Both web development and the entire IT world base many activities on the division into frontend and backend. And although we can hear both terms very often, not everyone (especially people from outside the industry) is aware of how they differ and are characterized. To help you understand these issues, in this article, we'll discuss the frontend and backend, showing the main differences, as well as popular languages and frameworks that can be used to work on a website.
What is frontend?
Imagine a clock on the wall. The dial with clock hands shows us the current time. As users, we see only the presentation of data (in this case – the time), i.e. the frontend, but we don't have any insight into what is hidden under the housing (we'll discover it together further down the article).
Translating this example into websites, we can define the frontend as the visual part of a web page presented to the user, i.e. its design, general appearance, or the entire interface. Moreover, the frontend is responsible for how the user interacts with the website or web application, and how it reacts to their actions.
Frontend languages allow us to create a user interface, as well as interactive support for website functionalities, such as searching or modifying content in real time. Without them, the user wouldn't see a representation of any content on the website. Let's take a look at examples of such languages.
The most popular frontend language by far is HTML, which is responsible for the structure of a website. It allows putting on it appropriate tags, such as headings (e.g. H1, H2, H3, which are essential in terms of SEO), images, links, tables, and lists. It all starts with HTML – this simple language organizes the web page and gives it a proper layout.
Now we can move on to defining the basic look of our web page, which means that CSS comes into play. Thanks to it, we can give appropriate styles to the website. This is closely related to the structure previously created in HTML. It’s here that we define such parameters as font size, the final arrangement of elements, or their colors.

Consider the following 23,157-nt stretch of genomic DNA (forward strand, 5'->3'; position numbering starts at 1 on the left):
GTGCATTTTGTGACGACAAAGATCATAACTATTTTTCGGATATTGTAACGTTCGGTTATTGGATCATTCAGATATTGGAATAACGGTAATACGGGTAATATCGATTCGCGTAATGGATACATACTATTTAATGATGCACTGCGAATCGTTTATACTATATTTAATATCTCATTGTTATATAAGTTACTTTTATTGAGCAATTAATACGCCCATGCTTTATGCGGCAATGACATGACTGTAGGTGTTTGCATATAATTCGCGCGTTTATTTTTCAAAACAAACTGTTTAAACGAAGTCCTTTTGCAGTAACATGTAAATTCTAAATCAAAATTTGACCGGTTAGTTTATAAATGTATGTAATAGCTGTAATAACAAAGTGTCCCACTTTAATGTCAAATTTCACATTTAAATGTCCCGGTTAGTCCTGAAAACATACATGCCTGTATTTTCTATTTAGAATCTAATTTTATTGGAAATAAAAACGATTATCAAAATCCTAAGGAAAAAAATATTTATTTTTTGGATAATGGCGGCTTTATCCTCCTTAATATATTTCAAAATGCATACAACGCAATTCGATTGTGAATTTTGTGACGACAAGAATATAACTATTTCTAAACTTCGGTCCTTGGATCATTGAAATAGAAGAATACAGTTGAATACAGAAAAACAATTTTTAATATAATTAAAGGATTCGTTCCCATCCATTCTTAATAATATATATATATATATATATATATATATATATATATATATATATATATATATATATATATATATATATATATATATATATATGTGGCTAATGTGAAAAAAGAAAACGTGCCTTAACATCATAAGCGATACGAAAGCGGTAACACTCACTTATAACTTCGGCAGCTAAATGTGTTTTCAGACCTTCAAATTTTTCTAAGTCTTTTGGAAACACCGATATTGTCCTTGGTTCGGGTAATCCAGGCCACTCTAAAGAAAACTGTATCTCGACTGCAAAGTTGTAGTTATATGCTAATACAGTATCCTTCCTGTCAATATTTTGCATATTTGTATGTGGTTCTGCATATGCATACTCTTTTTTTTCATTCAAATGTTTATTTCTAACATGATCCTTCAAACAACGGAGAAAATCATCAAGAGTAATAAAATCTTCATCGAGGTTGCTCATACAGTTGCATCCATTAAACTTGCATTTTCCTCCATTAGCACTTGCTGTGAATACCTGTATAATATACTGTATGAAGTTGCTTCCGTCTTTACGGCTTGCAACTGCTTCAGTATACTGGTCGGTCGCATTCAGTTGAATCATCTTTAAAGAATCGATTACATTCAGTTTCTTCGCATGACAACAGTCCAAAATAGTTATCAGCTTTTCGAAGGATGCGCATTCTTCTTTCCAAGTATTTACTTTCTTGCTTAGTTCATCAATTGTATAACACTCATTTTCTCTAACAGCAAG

What's interesting, practically the same programming language will also appear later in the article when we discuss backend languages.
When discussing programming languages, it's impossible not to mention frameworks, i.e. a set of tools and libraries that help programmers create software. Most applications contain similar functionalities, such as database connection or page rendering. By providing these elements, frameworks save a lot of time due to not having to write the same basic elements. In addition, they often impose good programming practices, which increases the quality of the code.
Angular is an end-to-end solution developed and maintained by Google. It uses a component-based architecture and two-way data binding. Due to its great complexity and number of possibilities, it's well suited to building complicated applications on a large scale, and at the same time, it's also used for SPA (Single Page Application) websites.
On the websites of Netflix, PayPal, and Walmart, we can see how well the popular React framework works. This efficient and flexible tool uses a virtual DOM (Document Object Model). It's a programming concept based on storing the "virtual" representation of the user interface in memory and synchronizing it with the "real" DOM model (more inquisitive readers may want to check out the React documentation, which describes this in detail). However, the advantages of React don't end there. Among the most important ones, it’s also worth mentioning: one-way data flow, high stability, and – in combination with Next.js – the positive impact on SEO.